Kolcaba’s Comfort Theory Presented by: Dave Jay S. Manriquez RN.
Kolcaba’s Comfort Theory Personal Background
Born as Katharine Arnold on December 8th 1944, in Cleveland, Ohio
Married with two children and eight grandchildren
Founder of a local parish nurse program
Member of the American Nurse's Association
Currently an associate professor of nursing at the University of Akron College of Nursing
Published Comfort Theory and Practice: a Vision for Holistic Health Care and Research
Kolcaba’s Comfort Theory Education
Diploma in nursing from St. Luke's Hospital School of Nursing in 1965
Graduated from the first RN to MSN class at the Frances Payne Bolton School of Nursing, Case Western Reserve University in 1987
Graduated with PhD in nursing and received certificate of authority clinical nursing specialist in 1997
Specialized in Gerontology, End of Life and Long Term Care Interventions, Comfort Studies, Instrument Development, Nursing Theory, Nursing Research
Kolcaba’s Comfort Theory Awards & Recognition
1991-92: Pre-Doctoral Fellowship in Interdisciplinary Health, CWRU Internal Grant
1997: Marie Haug Student Award for excellence in aging studies
1997: Honour a Researcher Award
2003: Mary Hanna Memorial Journalism Award in recognition for the article Care of the Perianesthesia Nursing
2003: Advancement of Science Award from Midwest Nursing Research Society, End of Life and Palliative Care Nursing
Kolcaba’s Comfort Theory
Kolcaba’s Comfort Theory
Kolcaba’s Metaparadigms Nursing
Intentional assessment of comfort needs, the design of comfort measures to address those needs, and the reassessment of comfort levels after implementation.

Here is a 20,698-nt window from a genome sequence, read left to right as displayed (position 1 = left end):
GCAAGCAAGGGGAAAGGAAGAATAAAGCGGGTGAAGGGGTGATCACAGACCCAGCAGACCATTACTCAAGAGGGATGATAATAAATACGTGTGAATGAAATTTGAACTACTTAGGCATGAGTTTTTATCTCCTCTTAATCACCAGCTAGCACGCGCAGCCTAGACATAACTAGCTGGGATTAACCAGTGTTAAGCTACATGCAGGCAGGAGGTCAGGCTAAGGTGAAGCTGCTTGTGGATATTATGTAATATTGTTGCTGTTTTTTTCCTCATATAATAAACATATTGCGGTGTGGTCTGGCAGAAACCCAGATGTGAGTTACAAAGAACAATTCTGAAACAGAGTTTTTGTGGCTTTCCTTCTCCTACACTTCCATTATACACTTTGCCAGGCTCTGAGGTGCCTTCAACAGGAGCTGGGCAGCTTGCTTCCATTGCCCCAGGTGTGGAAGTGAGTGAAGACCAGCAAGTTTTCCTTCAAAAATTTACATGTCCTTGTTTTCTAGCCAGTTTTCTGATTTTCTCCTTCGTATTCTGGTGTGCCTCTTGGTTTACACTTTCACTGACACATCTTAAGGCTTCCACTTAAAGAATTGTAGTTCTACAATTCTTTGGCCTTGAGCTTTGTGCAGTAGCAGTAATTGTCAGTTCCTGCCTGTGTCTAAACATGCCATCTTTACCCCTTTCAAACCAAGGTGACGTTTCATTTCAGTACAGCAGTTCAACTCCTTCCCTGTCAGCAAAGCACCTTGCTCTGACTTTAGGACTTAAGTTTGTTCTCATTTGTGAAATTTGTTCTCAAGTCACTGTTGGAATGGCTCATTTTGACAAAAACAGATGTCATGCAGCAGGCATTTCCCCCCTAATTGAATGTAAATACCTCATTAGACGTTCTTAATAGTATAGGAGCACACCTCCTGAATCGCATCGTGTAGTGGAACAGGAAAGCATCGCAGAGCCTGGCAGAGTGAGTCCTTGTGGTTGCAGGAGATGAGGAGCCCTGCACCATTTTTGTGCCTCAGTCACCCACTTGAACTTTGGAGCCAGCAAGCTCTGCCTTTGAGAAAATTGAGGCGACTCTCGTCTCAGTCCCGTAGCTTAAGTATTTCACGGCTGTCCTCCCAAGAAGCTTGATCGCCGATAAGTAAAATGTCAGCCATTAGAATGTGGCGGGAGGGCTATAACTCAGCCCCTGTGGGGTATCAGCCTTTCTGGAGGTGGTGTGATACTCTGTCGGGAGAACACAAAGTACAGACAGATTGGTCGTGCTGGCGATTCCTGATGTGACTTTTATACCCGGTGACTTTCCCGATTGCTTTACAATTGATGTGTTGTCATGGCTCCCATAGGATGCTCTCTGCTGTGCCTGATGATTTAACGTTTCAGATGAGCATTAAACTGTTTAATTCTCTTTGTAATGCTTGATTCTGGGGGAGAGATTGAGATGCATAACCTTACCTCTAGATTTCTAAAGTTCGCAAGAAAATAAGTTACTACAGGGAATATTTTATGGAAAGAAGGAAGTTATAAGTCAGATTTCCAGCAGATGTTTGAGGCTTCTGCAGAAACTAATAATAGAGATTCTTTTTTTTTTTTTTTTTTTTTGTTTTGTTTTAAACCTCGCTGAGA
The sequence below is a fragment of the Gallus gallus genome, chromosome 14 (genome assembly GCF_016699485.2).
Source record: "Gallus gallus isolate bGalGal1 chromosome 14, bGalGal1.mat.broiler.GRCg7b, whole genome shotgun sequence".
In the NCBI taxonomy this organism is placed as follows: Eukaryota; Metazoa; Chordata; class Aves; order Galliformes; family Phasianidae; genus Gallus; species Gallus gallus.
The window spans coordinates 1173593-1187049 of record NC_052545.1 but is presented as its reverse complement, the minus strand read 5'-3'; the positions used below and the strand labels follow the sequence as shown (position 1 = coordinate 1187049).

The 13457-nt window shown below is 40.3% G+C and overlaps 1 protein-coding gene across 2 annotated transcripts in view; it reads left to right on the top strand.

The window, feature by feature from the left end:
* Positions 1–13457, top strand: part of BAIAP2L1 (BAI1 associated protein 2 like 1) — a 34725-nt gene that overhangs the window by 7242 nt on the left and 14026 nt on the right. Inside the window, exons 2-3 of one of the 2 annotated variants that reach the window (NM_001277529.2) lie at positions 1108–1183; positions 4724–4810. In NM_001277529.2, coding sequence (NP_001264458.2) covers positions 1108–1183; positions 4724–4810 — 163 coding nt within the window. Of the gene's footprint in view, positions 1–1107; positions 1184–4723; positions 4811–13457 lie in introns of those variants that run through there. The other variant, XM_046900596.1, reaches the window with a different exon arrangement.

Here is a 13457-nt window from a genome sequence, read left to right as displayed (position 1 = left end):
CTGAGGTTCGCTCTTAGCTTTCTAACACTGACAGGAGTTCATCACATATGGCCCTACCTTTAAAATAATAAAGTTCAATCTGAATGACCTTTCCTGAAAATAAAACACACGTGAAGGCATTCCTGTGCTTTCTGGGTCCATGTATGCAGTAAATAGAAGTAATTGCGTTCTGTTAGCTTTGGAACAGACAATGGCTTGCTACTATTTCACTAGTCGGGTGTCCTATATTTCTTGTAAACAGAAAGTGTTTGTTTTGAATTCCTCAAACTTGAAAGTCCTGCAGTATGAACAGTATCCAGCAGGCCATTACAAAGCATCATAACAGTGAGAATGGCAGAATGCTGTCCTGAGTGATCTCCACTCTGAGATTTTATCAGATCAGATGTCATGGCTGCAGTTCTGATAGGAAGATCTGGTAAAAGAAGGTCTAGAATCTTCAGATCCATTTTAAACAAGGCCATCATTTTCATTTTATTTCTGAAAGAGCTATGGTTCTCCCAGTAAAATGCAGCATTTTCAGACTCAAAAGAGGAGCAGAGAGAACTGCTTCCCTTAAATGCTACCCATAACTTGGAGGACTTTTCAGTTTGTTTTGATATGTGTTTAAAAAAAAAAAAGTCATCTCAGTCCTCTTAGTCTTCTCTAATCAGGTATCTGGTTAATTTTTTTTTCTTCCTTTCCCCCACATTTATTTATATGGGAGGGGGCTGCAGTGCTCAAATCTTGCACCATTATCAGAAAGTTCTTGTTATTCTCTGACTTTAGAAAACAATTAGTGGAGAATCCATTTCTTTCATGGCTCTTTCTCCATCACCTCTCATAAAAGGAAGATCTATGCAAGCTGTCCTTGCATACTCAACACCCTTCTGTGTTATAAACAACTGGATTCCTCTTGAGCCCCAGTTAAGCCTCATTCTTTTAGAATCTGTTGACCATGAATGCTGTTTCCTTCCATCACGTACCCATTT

Assessment may be either objective, such as in the observation of wound healing, or subjective, such as by asking if the patient is comfortable.
Kolcaba’s Metaparadigms Health
According to Kolcaba, health is considered to be optimal functioning, as defined by the patient, group, family or community
Kolcaba’s Metaparadigms Patient
According to Kolcaba, patients can be considered as individuals, families, institutions, or communities in need of health care.
Kolcaba’s Metaparadigms Environment
Any aspect of the patient, family, or institutional surroundings that can be manipulated by a nurse(s), or loved one(s) to enhance comfort
Kolcaba’s Comfort Theory Case Study
An 85 year old Caucasian female suffering from Alzheimer’s disease has recently become increasingly agitated, voicing paranoid declarations, weeping and screaming and trying to leave the nursing home premises. Staff is concerned because family members rarely come to visit.
Kolcaba’s Comfort Theory Case Study Need for reassurance from staff regarding the family’s location Regular phone use to call family members. Absence of family Sociocultural Need for calm, familiar environmental elements and distraction Trying to leave premises Small unit; many dementia patients which increases noise Environmental Need for emotional and spiritual support Weeping and Screaming Depression Psychospiritual “ Why am I having this pain?” (point to abdomen) Restlessness and moaning Constipation Physical Transcendence Ease Relief
Kolcaba’s Comfort Theory Case Study Spending time Visual communication Listening Step by step guidance Social worker Consultations with doctor/family Touch therapy Reduced environmental stimuli Comfort food for the soul Encourage ADLs Emotional support Reassurance Coaching Assessment Vitals Medications Standard Comfort Interventions Example Comfort Intervention
Kolcaba’s Comfort Theory References Kolcaba, K. (2007, May 3). An introduction to comfort theory. In The comfort line . Retrieved November 10, 2007, from http:// www.thecomfortline.com / Kolcaba, K. (2007, May 3). The comfort line. Retrieved November 9, 2007, from http://www.thecomfortline.com/ Tomey, A.M., & Alligood, M. R. (2006). Nursing theorists and their work (6 th edition). St.Louis, Missouri: Mosby.